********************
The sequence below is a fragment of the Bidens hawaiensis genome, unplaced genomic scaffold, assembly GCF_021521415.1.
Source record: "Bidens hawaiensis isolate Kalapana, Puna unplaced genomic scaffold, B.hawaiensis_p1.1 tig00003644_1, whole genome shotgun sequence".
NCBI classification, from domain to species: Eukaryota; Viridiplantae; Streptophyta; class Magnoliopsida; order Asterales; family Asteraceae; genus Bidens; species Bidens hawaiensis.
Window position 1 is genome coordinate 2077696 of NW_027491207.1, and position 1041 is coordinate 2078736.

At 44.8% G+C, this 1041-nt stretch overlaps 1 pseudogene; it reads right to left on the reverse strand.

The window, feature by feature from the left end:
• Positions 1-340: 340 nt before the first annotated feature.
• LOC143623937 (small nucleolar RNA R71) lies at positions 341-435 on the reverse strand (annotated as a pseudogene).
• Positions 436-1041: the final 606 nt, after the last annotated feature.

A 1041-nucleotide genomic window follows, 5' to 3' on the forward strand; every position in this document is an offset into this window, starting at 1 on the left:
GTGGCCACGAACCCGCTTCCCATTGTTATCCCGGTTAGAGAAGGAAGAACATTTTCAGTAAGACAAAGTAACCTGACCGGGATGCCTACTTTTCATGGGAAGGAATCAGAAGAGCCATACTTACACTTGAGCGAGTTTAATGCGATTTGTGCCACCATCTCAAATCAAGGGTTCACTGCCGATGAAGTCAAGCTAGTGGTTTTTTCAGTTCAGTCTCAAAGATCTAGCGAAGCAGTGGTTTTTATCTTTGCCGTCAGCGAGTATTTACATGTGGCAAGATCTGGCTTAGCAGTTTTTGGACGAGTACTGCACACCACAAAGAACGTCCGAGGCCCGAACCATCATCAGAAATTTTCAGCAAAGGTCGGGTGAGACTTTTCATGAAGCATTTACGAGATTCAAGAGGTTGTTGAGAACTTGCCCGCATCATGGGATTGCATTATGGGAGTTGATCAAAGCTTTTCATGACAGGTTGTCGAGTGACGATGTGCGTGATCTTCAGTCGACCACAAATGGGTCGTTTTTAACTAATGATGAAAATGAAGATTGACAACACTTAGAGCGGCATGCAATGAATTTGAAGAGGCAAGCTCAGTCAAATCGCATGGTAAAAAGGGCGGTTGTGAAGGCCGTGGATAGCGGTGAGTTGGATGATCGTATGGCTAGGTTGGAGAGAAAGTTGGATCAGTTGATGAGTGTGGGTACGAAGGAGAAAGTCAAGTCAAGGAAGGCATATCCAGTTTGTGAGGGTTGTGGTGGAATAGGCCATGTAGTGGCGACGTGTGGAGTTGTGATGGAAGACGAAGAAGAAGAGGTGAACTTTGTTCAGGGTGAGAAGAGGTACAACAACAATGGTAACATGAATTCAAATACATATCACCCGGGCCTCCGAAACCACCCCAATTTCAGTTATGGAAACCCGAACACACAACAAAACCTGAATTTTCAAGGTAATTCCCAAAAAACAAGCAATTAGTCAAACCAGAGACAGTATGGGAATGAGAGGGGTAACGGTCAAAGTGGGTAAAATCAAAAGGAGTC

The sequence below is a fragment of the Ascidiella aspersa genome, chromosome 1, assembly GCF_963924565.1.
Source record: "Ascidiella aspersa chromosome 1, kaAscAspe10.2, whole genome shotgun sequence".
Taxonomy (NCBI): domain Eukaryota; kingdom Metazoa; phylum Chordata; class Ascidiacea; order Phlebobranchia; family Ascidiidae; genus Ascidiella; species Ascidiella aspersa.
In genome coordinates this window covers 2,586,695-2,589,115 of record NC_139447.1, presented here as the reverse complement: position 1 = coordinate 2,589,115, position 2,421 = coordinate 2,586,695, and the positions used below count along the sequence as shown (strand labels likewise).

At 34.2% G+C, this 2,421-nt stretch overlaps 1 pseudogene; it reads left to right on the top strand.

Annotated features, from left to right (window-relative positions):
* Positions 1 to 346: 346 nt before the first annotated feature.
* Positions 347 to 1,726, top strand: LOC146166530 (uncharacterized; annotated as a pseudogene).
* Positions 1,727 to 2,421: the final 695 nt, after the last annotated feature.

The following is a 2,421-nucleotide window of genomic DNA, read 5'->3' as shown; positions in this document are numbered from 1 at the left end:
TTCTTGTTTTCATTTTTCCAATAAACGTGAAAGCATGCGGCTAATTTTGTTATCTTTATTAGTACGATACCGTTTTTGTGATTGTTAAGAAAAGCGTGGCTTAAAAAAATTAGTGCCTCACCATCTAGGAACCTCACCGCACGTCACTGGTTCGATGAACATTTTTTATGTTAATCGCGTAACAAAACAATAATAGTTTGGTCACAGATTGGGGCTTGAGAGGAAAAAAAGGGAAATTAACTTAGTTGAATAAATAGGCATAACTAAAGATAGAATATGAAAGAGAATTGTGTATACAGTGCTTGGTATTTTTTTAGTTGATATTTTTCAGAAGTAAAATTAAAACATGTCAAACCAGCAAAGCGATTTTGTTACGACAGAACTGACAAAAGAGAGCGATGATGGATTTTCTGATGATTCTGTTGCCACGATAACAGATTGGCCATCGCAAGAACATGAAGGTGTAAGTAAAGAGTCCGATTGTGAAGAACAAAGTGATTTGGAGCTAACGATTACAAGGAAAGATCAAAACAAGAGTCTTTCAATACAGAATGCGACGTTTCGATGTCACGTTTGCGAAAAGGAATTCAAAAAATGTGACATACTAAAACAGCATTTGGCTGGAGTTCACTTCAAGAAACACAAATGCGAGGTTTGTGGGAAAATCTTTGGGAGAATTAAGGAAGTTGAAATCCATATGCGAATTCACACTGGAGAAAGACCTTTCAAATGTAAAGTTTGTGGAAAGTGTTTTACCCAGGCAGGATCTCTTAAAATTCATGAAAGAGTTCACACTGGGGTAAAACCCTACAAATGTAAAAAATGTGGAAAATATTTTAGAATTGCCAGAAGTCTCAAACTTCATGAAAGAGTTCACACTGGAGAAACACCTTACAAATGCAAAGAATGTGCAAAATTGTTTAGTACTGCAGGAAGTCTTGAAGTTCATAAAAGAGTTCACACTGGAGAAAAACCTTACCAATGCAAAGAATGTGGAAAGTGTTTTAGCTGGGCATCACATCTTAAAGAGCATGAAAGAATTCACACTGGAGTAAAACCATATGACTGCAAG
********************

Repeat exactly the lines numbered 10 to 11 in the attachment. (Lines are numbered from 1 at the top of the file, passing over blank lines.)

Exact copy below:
A 1041-nucleotide genomic window follows, 5' to 3' on the forward strand; every position in this document is an offset into this window, starting at 1 on the left:
GTGGCCACGAACCCGCTTCCCATTGTTATCCCGGTTAGAGAAGGAAGAACATTTTCAGTAAGACAAAGTAACCTGACCGGGATGCCTACTTTTCATGGGAAGGAATCAGAAGAGCCATACTTACACTTGAGCGAGTTTAATGCGATTTGTGCCACCATCTCAAATCAAGGGTTCACTGCCGATGAAGTCAAGCTAGTGGTTTTTTCAGTTCAGTCTCAAAGATCTAGCGAAGCAGTGGTTTTTATCTTTGCCGTCAGCGAGTATTTACATGTGGCAAGATCTGGCTTAGCAGTTTTTGGACGAGTACTGCACACCACAAAGAACGTCCGAGGCCCGAACCATCATCAGAAATTTTCAGCAAAGGTCGGGTGAGACTTTTCATGAAGCATTTACGAGATTCAAGAGGTTGTTGAGAACTTGCCCGCATCATGGGATTGCATTATGGGAGTTGATCAAAGCTTTTCATGACAGGTTGTCGAGTGACGATGTGCGTGATCTTCAGTCGACCACAAATGGGTCGTTTTTAACTAATGATGAAAATGAAGATTGACAACACTTAGAGCGGCATGCAATGAATTTGAAGAGGCAAGCTCAGTCAAATCGCATGGTAAAAAGGGCGGTTGTGAAGGCCGTGGATAGCGGTGAGTTGGATGATCGTATGGCTAGGTTGGAGAGAAAGTTGGATCAGTTGATGAGTGTGGGTACGAAGGAGAAAGTCAAGTCAAGGAAGGCATATCCAGTTTGTGAGGGTTGTGGTGGAATAGGCCATGTAGTGGCGACGTGTGGAGTTGTGATGGAAGACGAAGAAGAAGAGGTGAACTTTGTTCAGGGTGAGAAGAGGTACAACAACAATGGTAACATGAATTCAAATACATATCACCCGGGCCTCCGAAACCACCCCAATTTCAGTTATGGAAACCCGAACACACAACAAAACCTGAATTTTCAAGGTAATTCCCAAAAAACAAGCAATTAGTCAAACCAGAGACAGTATGGGAATGAGAGGGGTAACGGTCAAAGTGGGTAAAATCAAAAGGAGTC